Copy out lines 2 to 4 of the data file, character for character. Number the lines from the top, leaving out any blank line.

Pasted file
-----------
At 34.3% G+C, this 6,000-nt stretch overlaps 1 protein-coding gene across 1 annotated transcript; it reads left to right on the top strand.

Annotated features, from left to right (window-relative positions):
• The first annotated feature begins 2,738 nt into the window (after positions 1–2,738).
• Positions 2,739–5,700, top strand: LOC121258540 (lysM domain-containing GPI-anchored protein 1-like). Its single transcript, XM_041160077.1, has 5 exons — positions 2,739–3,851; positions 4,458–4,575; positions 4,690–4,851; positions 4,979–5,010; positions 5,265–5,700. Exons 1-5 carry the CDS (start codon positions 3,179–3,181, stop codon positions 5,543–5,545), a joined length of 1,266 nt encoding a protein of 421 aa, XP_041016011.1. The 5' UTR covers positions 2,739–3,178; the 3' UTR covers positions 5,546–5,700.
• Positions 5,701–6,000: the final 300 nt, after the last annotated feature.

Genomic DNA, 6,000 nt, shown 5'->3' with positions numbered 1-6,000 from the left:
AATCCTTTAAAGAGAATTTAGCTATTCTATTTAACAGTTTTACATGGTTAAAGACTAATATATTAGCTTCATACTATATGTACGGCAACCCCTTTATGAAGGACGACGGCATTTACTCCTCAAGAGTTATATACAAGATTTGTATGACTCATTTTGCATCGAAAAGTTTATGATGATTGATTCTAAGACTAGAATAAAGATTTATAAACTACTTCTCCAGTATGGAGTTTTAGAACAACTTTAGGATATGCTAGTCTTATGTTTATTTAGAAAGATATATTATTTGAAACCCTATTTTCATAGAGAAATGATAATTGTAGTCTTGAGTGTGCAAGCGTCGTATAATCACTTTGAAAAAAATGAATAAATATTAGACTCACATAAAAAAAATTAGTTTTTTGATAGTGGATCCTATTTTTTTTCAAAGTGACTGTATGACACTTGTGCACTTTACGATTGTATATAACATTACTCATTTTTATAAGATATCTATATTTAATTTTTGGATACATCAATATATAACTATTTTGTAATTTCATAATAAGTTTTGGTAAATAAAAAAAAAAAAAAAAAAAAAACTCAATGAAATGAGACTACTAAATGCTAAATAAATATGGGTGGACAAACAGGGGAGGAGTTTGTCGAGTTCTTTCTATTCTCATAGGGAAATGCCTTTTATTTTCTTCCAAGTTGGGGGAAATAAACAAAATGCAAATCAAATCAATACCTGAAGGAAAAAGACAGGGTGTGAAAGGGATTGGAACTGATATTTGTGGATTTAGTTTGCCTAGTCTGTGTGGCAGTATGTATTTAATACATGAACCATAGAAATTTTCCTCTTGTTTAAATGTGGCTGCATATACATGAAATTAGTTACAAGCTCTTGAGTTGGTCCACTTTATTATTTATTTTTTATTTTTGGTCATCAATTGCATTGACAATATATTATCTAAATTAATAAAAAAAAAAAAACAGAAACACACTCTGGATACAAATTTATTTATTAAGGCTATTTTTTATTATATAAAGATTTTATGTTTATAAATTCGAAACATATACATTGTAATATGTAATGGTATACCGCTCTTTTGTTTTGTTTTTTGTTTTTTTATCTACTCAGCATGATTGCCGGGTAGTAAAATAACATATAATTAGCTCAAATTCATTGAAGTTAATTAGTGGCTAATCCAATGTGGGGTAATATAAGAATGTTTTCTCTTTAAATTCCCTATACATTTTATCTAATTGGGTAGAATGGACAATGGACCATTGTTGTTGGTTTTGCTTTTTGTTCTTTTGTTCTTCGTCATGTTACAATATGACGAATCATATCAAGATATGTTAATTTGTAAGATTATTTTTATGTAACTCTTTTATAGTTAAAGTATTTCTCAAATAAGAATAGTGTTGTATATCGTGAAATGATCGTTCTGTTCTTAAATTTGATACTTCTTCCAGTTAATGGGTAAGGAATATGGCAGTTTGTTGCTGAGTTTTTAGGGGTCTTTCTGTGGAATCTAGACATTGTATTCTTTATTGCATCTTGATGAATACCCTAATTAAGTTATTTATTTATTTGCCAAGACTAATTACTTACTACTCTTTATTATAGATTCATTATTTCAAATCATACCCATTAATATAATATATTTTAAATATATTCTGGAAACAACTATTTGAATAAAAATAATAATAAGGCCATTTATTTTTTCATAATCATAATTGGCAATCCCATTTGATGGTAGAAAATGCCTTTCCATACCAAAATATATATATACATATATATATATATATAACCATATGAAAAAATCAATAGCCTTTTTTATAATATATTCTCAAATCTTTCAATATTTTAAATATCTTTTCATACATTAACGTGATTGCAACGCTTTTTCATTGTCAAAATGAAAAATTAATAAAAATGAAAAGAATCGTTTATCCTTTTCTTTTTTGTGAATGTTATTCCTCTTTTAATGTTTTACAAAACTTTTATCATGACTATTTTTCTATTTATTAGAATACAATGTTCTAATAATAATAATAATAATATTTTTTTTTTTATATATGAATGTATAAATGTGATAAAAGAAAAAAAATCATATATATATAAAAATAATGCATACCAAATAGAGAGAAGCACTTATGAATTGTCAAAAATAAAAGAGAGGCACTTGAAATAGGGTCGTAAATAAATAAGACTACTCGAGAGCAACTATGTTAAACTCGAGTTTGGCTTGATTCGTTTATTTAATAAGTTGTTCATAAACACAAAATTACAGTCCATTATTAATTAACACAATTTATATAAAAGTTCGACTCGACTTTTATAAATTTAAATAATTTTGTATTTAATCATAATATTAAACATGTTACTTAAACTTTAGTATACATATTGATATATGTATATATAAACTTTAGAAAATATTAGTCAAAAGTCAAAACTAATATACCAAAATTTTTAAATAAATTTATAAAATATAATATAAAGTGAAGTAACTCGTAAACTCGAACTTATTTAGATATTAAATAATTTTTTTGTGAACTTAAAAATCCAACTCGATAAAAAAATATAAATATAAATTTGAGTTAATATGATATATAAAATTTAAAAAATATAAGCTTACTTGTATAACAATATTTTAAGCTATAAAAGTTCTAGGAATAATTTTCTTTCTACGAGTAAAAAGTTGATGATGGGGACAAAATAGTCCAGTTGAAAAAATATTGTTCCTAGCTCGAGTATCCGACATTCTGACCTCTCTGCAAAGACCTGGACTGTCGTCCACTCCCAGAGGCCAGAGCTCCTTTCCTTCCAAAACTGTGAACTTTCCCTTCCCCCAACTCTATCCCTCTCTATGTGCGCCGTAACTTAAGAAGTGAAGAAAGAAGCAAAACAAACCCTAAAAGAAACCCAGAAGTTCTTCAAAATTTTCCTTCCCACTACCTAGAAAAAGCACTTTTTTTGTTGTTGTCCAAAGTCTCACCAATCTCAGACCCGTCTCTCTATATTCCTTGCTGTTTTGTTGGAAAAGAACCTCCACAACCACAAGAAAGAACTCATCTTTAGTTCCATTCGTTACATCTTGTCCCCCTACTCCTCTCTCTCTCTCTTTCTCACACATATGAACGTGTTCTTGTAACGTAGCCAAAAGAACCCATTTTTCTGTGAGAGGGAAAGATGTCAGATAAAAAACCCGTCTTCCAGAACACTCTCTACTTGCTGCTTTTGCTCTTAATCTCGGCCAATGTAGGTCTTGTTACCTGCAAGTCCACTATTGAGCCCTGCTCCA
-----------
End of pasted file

Annotated features, from left to right (window-relative positions):
• The first annotated feature begins 2,738 nt into the window (after positions 1–2,738).
• Positions 2,739–5,700, top strand: LOC121258540 (lysM domain-containing GPI-anchored protein 1-like). Its single transcript, XM_041160077.1, has 5 exons — positions 2,739–3,851; positions 4,458–4,575; positions 4,690–4,851; positions 4,979–5,010; positions 5,265–5,700. Exons 1-5 carry the CDS (start codon positions 3,179–3,181, stop codon positions 5,543–5,545), a joined length of 1,266 nt encoding a protein of 421 aa, XP_041016011.1. The 5' UTR covers positions 2,739–3,178; the 3' UTR covers positions 5,546–5,700.